Jul 022017
 

John Hampshire photo by Elana GehanJohn Hampshire, photo by Elana Gehan

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Part of the joy of looking at art is getting in sync in some ways with the decision-making process that the artist used and the record that’s
embedded in the work.

— Chuck Close

John Hampshire employs and embodies labyrinths: he cloaks a mathematician inside an introvert, inside a college professor. He is best known for elaborate portrait drawings that disintegrate upon close inspection into paths of abstract lines that never overlap, a seeming chaos of doodles.

It could be argued that some writers, too, internalize within one body such a complex spirit, inquisitive and process-driven, constantly in motion, and their journals become great art, even when they feel like they are “not creating.” Biographer Diane Middlebrook reveals this phenomenon in the work of Sylvia Plath and refers to Plath’s journals as “the hand drawing the hand” (think M.C. Escher), claiming that, “Her writing itself enacts the process by which writing comes to be.”

So it is in the work of John Hampshire: the drawing enacts the process by which drawing comes to be. His drawings and paintings begin with what would seem random mark-making, only to evolve and congeal into recognizable imagery. We are left with the entire record before us, since Hampshire’s work gels at a distance, but dissolves when viewed up close. I’ve asked him a series of questions that led to these writings. We chose to remove the text of the questions, so that in the manner of his labyrinthine work, in the grand design, the hand alone could draw the hand.

— Mary Kathryn Jablonski

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In the mid-1990s I started drawing self-portraits, looking in the mirror, using pen and a language of mark-making and symbols to construct the images. These consisted of things like teardrops, arrows, molecular structures, etc. I wanted these things to remain legible or visible in the finished drawing, and so the idea of not crossing any lines developed out of this concern. Over time, as the drawings became more resolved or detailed, the interest in the symbols fell by the wayside but the structure of not crossing any lines became integral to the drawing process; creating impediments to slow down the process and keep me engaged, a circuitous route to making something. While this process formally started in my work in the mid 90s it is an activity that occurred in my notebooks and doodles in high school.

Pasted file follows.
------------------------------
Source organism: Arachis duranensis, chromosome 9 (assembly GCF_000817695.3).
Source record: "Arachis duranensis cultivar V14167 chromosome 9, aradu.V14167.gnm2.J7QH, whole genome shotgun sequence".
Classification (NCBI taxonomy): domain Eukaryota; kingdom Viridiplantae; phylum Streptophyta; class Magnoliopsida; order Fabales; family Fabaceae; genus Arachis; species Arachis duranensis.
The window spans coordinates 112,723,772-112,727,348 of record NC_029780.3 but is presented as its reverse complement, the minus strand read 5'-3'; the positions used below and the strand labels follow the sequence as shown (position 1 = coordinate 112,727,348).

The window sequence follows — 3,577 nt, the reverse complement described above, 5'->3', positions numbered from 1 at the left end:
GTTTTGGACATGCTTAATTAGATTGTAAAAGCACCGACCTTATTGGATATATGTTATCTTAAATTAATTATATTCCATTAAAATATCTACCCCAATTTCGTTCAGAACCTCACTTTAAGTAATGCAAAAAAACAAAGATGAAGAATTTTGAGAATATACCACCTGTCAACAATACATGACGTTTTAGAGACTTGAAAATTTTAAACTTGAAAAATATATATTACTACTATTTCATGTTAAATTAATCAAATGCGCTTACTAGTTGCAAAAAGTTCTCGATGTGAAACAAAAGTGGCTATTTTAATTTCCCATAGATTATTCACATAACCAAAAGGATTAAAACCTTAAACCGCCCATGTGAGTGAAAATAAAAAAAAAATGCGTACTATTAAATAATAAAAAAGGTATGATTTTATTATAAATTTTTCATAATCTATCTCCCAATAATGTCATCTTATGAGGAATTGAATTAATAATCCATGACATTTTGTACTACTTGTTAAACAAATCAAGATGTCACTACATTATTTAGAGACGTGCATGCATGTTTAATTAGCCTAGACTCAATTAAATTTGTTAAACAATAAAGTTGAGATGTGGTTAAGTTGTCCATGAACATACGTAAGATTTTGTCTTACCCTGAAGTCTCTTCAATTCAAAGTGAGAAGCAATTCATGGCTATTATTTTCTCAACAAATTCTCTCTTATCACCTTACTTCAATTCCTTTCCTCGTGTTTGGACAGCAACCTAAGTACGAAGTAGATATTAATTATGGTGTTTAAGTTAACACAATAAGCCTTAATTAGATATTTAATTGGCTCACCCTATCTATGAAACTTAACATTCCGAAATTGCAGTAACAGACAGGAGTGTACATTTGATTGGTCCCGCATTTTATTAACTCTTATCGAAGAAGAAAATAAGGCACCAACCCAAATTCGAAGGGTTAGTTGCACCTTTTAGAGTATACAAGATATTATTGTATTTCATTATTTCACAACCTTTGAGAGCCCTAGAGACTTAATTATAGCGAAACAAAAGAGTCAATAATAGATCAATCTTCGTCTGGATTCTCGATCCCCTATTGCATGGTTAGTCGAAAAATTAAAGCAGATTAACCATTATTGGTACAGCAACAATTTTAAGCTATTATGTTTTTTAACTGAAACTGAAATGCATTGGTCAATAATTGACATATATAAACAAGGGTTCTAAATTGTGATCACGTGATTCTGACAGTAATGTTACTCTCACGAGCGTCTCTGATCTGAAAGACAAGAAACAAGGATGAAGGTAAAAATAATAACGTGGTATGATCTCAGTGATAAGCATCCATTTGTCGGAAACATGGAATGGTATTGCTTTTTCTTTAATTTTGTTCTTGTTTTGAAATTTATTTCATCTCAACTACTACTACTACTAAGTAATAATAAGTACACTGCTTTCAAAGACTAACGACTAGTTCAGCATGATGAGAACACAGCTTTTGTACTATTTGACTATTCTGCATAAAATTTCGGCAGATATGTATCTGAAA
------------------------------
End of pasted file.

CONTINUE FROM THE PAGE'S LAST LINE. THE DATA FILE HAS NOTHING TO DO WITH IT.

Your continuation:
Self-portrait, acrylic on panel, 11x14, 2013Self-portrait, acrylic on panel, 11″ x 14″, 2013

It’s natural for me to paint the people around me. Most of my subjects tend to be people I know, some more casually, some more intensely, than others. I do occasionally work from images of people I do not know, but this is rare. My consciousness or awareness of these people, their natures, or my relationship to them may or may not influence the work. I can’t help but think that it does, but it is not something that I think about when I am working. Formal issues of color and mark and abstraction and representation are the things that I tend to think more consciously about when I’m working. That’s not to say that the results do not have qualities beyond these concerns.

Gina, acrylic on panel, 11x14, 2014Gina, acrylic on panel, 11″ x 14″, 2014

The labyrinth drawings typically are in black and white, as the introduction of color makes them much more complicated. The paintings vacillate between full bombastic colors or subdued earthy colors, or are completely restricted to grays. I usually aim for full color with the portrait paintings, but after doing several of those and needing relief, I resort to black and white.

Lauren, acrylic on panel, 11x14, 2015Lauren, acrylic on panel, 11″ x 14″, 2015

I started the paintings around the same time as the drawings, in the mid 90s, and the sensibilities that directed the drawings related very much to the sensibilities that directed the paintings. Painting is very much about physicality and layering and those are not things I was very successful at denying, hence the continuing of layering marks of color over one another. The paint marks themselves are more or less responsive to information derived from the subject matter that I’m looking at, whether a person in front of me, my reflection in the mirror, or a photograph. In all cases I am pulling vague and then subsequently more specific information from my interaction with the subject matter. My aim, in the drawings and paintings, is that the language of mark or line remain present and visible and that the process of the making of the drawing or painting is readily apparent or accessible to the viewer. The tension between both mark and image simultaneously asserting themselves is something I like to have in the work. I’m an abstract painter unwilling to let go of the primal desire for representation.

Inherent Strings attached, acrylic and string on panel, 11x14, 2015Inherent Strings attached, acrylic, string on panel, 11″ x 14″, 2015